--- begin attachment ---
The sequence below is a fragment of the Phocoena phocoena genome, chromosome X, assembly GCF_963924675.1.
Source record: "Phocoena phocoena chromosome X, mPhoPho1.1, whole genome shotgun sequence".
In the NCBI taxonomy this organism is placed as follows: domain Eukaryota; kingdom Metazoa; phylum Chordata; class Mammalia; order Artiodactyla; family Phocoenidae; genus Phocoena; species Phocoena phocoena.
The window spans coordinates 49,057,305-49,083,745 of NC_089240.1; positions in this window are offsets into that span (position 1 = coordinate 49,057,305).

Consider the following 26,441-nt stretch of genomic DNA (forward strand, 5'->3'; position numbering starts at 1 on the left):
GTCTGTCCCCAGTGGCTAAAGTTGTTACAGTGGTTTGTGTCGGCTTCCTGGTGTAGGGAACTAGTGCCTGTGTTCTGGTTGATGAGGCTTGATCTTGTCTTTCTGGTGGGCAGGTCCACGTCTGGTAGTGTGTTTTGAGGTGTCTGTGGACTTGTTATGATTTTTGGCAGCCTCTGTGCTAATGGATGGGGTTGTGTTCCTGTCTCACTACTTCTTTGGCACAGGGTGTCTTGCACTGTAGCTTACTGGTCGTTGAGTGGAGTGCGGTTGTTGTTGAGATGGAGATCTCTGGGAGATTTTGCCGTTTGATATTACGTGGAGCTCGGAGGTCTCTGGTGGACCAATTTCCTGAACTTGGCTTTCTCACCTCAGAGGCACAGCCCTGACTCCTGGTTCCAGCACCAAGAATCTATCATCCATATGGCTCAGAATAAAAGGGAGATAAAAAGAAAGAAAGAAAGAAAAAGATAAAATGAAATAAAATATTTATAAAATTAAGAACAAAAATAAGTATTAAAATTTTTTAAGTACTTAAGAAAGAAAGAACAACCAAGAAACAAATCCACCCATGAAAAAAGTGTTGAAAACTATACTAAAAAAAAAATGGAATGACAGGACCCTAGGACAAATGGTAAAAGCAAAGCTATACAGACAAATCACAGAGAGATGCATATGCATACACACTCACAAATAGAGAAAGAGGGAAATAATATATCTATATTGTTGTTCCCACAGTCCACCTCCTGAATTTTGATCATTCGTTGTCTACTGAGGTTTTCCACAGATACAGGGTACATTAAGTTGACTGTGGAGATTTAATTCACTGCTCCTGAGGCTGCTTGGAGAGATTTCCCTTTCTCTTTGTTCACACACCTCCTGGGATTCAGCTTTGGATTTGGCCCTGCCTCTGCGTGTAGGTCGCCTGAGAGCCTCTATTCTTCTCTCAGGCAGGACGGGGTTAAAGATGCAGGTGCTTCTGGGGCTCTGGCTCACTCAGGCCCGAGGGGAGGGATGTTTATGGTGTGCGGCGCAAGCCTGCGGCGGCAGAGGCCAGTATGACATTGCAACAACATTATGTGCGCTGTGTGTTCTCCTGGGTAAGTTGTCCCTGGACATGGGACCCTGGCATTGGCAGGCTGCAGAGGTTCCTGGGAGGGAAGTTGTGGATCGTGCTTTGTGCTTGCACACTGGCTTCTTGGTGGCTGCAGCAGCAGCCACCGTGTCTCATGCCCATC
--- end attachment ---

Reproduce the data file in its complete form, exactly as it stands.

The sequence below is a fragment of the Phocoena phocoena genome, chromosome X, assembly GCF_963924675.1.
Source record: "Phocoena phocoena chromosome X, mPhoPho1.1, whole genome shotgun sequence".
In the NCBI taxonomy this organism is placed as follows: domain Eukaryota; kingdom Metazoa; phylum Chordata; class Mammalia; order Artiodactyla; family Phocoenidae; genus Phocoena; species Phocoena phocoena.
The window spans coordinates 49,057,305-49,083,745 of NC_089240.1; positions in this window are offsets into that span (position 1 = coordinate 49,057,305).

Consider the following 26,441-nt stretch of genomic DNA (forward strand, 5'->3'; position numbering starts at 1 on the left):
GTCTGTCCCCAGTGGCTAAAGTTGTTACAGTGGTTTGTGTCGGCTTCCTGGTGTAGGGAACTAGTGCCTGTGTTCTGGTTGATGAGGCTTGATCTTGTCTTTCTGGTGGGCAGGTCCACGTCTGGTAGTGTGTTTTGAGGTGTCTGTGGACTTGTTATGATTTTTGGCAGCCTCTGTGCTAATGGATGGGGTTGTGTTCCTGTCTCACTACTTCTTTGGCACAGGGTGTCTTGCACTGTAGCTTACTGGTCGTTGAGTGGAGTGCGGTTGTTGTTGAGATGGAGATCTCTGGGAGATTTTGCCGTTTGATATTACGTGGAGCTCGGAGGTCTCTGGTGGACCAATTTCCTGAACTTGGCTTTCTCACCTCAGAGGCACAGCCCTGACTCCTGGTTCCAGCACCAAGAATCTATCATCCATATGGCTCAGAATAAAAGGGAGATAAAAAGAAAGAAAGAAAGAAAAAGATAAAATGAAATAAAATATTTATAAAATTAAGAACAAAAATAAGTATTAAAATTTTTTAAGTACTTAAGAAAGAAAGAACAACCAAGAAACAAATCCACCCATGAAAAAAGTGTTGAAAACTATACTAAAAAAAAAATGGAATGACAGGACCCTAGGACAAATGGTAAAAGCAAAGCTATACAGACAAATCACAGAGAGATGCATATGCATACACACTCACAAATAGAGAAAGAGGGAAATAATATATCTATATTGTTGTTCCCACAGTCCACCTCCTGAATTTTGATCATTCGTTGTCTACTGAGGTTTTCCACAGATACAGGGTACATTAAGTTGACTGTGGAGATTTAATTCACTGCTCCTGAGGCTGCTTGGAGAGATTTCCCTTTCTCTTTGTTCACACACCTCCTGGGATTCAGCTTTGGATTTGGCCCTGCCTCTGCGTGTAGGTCGCCTGAGAGCCTCTATTCTTCTCTCAGGCAGGACGGGGTTAAAGATGCAGGTGCTTCTGGGGCTCTGGCTCACTCAGGCCCGAGGGGAGGGATGTTTATGGTGTGCGGCGCAAGCCTGCGGCGGCAGAGGCCAGTATGACATTGCAACAACATTATGTGCGCTGTGTGTTCTCCTGGGTAAGTTGTCCCTGGACATGGGACCCTGGCATTGGCAGGCTGCAGAGGTTCCTGGGAGGGAAGTTGTGGATCGTGCTTTGTGCTTGCACACTGGCTTCTTGGTGGCTGCAGCAGCAGCCACCGTGTCTCATGCCCATC